County begins major purchases of radio equipment
As Hubbard County complies with a federal mandate to convert all radio communications to narrowband by 2013, the board Wednesday approved spending $479,862 for radio equipment.
Hubbard County is joining a statewide radio program called ARMER. Costs for the conversion have been defrayed by grant monies and the 911 fund, which accrues at a rate of $96,000 annually. That fund will be called on to help supplement the county's share of the conversion, which is slated for this fall.
Costs for the project, estimated a year ago at $1 million, have slowly been declining, Sheriff Cory Aukes told the board. The Motorola equipment will be purchased from a Fargo vendor. It will use a microwave connection out of Nevis.
The program arose from suggestions issued via the 911 task force, which noted the problem emergency personnel had when responding to the Twin Towers. Radio transmissions became garbled and the army of responders was unable to communicate with each other as each was using a different radio channel.
Moving to narrowband frequencies allows more channels to be available to emergency responders.
But highway departments, school buses and other forms of transportation will be able to access the system once implemented.
The board hesitated to spend nearly $22,000 to upgrade the jail's security system.
Tom Hankins, one of the county's technical experts, said computerized systems generally have a five-year life cycle. The jail's security system was installed seven years ago.
Dispatchers and jailers monitor a screen of 16 camera shots throughout the facility. Jail administrator Sherri Klasen said there has been up to a 3 second time lag switching between close-up screens, which could be crucial in an emergency.
The system unlocks cell doors, controls light switches, the security cameras and temperature. Small versions of the screens are monitored at all times, but if a dispatcher or jailer notices something happening, they have the option of enlarging the screen to call for help.
The software could be failing altogether, Hankins speculated.
"We don't have the expertise to deal with it," he said.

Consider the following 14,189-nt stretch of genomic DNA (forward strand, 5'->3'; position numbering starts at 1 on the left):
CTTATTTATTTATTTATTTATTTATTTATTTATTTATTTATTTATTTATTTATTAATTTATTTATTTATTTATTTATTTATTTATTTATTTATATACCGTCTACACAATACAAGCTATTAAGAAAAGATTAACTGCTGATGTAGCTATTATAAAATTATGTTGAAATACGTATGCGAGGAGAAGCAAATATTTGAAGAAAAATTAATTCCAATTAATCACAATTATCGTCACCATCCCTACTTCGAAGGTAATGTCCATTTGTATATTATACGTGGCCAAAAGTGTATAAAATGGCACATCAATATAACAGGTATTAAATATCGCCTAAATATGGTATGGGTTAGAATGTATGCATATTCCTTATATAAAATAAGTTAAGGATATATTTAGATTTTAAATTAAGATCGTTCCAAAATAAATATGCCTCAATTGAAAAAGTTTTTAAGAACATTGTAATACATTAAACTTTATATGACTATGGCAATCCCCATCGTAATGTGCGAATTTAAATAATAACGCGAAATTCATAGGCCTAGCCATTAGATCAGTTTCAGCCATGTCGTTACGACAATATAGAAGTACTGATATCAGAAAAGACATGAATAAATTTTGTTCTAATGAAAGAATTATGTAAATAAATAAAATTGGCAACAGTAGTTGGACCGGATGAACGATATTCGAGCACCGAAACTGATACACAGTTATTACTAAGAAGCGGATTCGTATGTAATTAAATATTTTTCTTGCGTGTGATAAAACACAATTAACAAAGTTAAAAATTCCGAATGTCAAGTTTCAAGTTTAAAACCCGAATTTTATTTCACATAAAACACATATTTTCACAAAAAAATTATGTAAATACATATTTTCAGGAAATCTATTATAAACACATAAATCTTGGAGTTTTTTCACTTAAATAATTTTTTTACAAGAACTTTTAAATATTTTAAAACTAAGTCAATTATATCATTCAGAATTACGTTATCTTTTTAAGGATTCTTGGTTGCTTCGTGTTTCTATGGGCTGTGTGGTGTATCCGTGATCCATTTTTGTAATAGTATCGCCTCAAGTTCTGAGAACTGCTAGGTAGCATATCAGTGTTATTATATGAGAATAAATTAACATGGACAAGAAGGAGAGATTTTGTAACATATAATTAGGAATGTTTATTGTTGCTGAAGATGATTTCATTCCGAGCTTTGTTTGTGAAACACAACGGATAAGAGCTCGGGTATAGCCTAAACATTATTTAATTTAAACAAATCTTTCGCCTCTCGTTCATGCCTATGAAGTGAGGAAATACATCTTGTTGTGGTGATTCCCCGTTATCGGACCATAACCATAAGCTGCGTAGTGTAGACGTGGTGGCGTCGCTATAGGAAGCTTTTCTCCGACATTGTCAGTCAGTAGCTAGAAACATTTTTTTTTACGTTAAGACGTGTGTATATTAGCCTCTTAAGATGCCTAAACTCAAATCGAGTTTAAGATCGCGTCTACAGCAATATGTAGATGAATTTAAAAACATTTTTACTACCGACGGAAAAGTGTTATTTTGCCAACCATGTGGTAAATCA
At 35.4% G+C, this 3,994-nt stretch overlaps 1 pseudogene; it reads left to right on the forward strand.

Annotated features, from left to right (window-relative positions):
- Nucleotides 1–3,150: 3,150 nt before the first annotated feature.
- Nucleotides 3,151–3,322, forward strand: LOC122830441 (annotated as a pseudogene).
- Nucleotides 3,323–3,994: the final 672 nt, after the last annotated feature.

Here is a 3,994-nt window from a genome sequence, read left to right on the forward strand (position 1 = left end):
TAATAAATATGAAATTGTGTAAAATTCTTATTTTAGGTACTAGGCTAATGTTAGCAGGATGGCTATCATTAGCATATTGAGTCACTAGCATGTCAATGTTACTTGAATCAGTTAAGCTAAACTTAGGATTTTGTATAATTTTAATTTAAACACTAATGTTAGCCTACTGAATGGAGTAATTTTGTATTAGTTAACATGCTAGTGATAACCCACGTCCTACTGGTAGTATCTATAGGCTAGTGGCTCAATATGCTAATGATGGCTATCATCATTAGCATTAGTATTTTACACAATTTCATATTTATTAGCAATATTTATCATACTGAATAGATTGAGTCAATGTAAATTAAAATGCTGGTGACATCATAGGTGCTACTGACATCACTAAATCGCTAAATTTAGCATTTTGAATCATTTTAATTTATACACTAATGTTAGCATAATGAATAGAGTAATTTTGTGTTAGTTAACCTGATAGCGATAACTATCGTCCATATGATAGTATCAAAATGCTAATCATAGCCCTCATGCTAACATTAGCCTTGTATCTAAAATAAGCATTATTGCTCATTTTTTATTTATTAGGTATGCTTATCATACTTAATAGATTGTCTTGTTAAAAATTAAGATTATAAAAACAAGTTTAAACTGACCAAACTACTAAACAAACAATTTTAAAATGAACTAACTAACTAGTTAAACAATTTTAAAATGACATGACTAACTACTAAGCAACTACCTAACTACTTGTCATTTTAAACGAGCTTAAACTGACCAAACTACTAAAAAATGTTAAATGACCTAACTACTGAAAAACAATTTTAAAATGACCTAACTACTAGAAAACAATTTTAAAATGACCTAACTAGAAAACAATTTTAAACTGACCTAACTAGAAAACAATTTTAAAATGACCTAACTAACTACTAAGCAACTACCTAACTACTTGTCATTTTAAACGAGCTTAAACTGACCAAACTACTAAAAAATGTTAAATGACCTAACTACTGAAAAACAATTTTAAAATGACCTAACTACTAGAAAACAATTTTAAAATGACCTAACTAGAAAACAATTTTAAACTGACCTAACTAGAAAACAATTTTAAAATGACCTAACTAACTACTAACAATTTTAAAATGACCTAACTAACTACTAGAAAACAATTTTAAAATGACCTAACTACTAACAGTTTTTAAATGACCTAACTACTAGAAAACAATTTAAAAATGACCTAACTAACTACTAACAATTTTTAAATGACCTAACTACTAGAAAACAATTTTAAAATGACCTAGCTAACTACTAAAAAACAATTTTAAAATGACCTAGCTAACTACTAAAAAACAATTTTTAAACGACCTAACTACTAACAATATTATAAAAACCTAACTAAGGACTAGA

Three seconds may not be much to the average person, Hankins said, but to an inmate in distress or a jailer under attack, it could be a matter of life or death.
The board tabled the matter for two weeks to see if there are alternative solutions, but both Klasen and Hankins said the delays in getting video screens up on a monitor could be symptomatic of a larger problem.
"There's liability there but I don't know how to fix it," board chair Dick Devine said.
In other action, the board:
n Voted to approve a five-year contract with outside auditors that would cost $30,500 annually.
The Thief River Falls firm has provided an independent audit to the county, required by law, for several years and sought a contract renewal.
Auditor Pam Heeren said if the county has state auditors come in, the costs could more than double, to more than $60,000 annually.
"We still have to send it for state review so they get their thumb in there," Heeren said of the state's role in the audit.
Heeren also reported that four townships and the city of Laporte have opted to use mail balloting instead of open polling places. The townships are Hendrickson, Clay, Thorpe and Steamboat River. In all, 440 ballots will be mailed out.
The county did receive a grant of $6,344 to help with the cost of elections.
n Heard that bituminous paving began this week on the County Road 12 project, from Akeley to the Cass County border.
Knife River Paving of Bemidji said the 5.6-mile, $1.3 million project will be completed by June 11.
n Deferred implementation of a timber policy that would require loggers, large and small, to carry $1.5 million tort liability insurance for obtaining contracts on county land.
State law requires that amount of insurance for all political subdivisions for claims arising after June 2009.
Land Commissioner Mark Lohmeier was directed to discuss the issue with loggers Tuesday at the county's summer sale so the industry could have input before any policy is implemented.
n Heard a presentation on the state's Toward Zero Death program by state transportation officials.
Hubbard County lags significantly behind the state in seat belt usage, commissioners were told. The program focuses on driving behaviors that contribute to fatal crashes and has had a marked decrease in highway deaths.
Alcohol use, distracted driving, speed and not using safety belts contributes to fatalities.
Devine, a retired State Patrol trooper, said he could attest to the grim numbers from his own personal experience.
"In a normal collision if you're wearing a seatbelt, you will survive," he said. "I could tell you stories about that all day. We have a problem convincing people of the risk they're taking not wearing seatbelts."
n Heard from community health director RaeAnn Mayer that health officials are watching whooping cough outbreaks at this time of year.
Although Hubbard County has no reported cases, she said that could change when an influx of Twin Cities residents vacation in the north woods.